Greek American Skate King Rides in the Skies

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Andrew Kessler is not anymore with us. The Greek American Skateboarder died last week from complications due to an allergic reaction to a wasp sting he suffered near Montauk, New York, where he was spending summer time surfing and helping a friend get off drugs.

The Skateboard community is shocked for the loss of such a good “brother” as they call him in thousands of mesages that are posted on internet sites and message boards. A forum in which people have posted threads and pictures of Andy can be found here.

Kessler was born in Athens, Greece, adopted by an American family and raised on the Upper West Side of Manhattan, along with another infant orphan from Athens raised as his twin sister. He started skateboarding in the early 1970s in Central Park, on a short hill near to its West 69th Street entrance. He soon joined a group of inner city kids congregating around the bandshell inside the park at West 71st Street, the street he was raised on. The steep paths of nearby Riverside Park also became a favorite haunt of Kessler and other skateboarders.

He was a prominent member of The Soul Artists of Zoo York, which eventually broke up in 1980 and was featured in the documentary Deathbowl to Downtown.

As skateboard technology advanced through the introduction of urethane wheels and specially designed skateboard trucks replaced makeshift rollerskate trucks, Kessler joined other New York kids in developing new forms and styles of skating, including the use of ramps — often consisting of plywood billboard leaned against a park wall or building — to “go vertical” and improvise other acrobatic tricks. Emerging as a leading figure among city boarders, he helped found an associated group of the 1970s graffiti gang The Soul Artists — a splinter group which became known as the skateboard crew Soul Artists of Zoo York.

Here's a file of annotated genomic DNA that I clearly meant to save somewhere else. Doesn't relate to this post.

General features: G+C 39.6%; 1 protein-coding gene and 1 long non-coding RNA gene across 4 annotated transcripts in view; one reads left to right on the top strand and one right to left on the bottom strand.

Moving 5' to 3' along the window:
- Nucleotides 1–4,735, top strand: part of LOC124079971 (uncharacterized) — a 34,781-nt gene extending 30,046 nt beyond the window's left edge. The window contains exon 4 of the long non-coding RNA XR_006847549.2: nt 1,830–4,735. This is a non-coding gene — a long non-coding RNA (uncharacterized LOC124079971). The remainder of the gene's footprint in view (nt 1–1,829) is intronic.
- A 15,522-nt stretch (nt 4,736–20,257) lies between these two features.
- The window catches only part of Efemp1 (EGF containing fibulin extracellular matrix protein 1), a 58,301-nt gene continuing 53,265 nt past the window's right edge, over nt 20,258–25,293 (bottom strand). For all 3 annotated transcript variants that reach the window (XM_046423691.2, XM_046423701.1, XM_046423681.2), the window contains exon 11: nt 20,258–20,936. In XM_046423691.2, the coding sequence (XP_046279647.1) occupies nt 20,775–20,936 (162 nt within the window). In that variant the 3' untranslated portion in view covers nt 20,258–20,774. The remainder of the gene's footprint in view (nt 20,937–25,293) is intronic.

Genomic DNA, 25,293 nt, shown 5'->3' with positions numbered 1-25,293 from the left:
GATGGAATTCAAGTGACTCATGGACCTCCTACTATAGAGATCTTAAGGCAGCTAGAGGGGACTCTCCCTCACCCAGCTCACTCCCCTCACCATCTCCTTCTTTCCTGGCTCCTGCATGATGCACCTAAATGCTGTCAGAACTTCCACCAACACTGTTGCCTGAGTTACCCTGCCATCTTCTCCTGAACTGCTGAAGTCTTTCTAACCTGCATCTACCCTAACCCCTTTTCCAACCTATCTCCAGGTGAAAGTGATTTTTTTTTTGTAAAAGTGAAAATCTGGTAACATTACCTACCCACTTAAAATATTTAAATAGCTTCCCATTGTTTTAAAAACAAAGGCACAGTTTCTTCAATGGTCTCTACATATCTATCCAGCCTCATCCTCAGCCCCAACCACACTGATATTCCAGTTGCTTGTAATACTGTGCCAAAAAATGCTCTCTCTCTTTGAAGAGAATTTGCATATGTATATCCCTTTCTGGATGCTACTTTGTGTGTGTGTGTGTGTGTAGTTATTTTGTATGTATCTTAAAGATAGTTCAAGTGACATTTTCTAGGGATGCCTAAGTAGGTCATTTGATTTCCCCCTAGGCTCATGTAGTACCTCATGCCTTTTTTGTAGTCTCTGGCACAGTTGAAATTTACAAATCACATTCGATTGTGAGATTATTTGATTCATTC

Featured in trade catalogues and articles in skateboard magazines such as “Thrasher” and “Transworld Skateboarding,” Kessler became a guiding force in the design, development, funding and building of “skateparks” citywide, nationwide and eventually worldwide. He was also a community youth activist who worked with city teens to better themselves, their circumstances, and their urban environment, often in conjunction with the creation of free skating facilities to expend their energies on.

Kessler headed up efforts to create a skatepark in Riverside Park, which was dedicated by New York City Parks Commissioner Henry J. Stern on August 21, 1996. Built with the help of teenagers from Harlem and the Upper West Side, Riverside Skate Park became the city’s first municipal park facility designed and constructed solely for skateboarders and rollerbladers. One of the top five applications in the National Park Service’s “Innovation in Recreation” Grant Program, the project received a $50,000 grant, which was matched by the New York City Parks Department, the City Parks Foundation, and local lumber, pipe and paint suppliers. Kessler supervised twenty Manhattan teenagers who, after participating in a workshop conducted by the Alternatives to Violence Project, spent five weeks building Riverside Skate Park. The result is one of the most creative recreation facilities in New York City, which transformed an obsolete and disused playground, and provided thousands of city kids a place of their own to skate. He recently designed and hand built, with the help of two friends, a skatepark for the Youth Center on Rock City Road in Woodstock, New York.

In a 1999 interview conducted by Masha Falkov, a high school student, that was posted on the Internet, Mr. Kessler related what he would want God to say to him at the Pearly Gates: “You’ve done a good job, but you left a few things out, so we’re sending you back.”

Watch a Video about Andy Kessler:

(With Information from Wikipedia)

The Other Way: A Greek-American Hellenisizes His American Name


People of Greek descent used to change their names to sound more American. The history of Greg Asimakoupoulos is the other way around. Fort years ago he decided to take back his Greek last name.

By Greg Asimakoupoulos

Forty years ago today, my identity changed forever.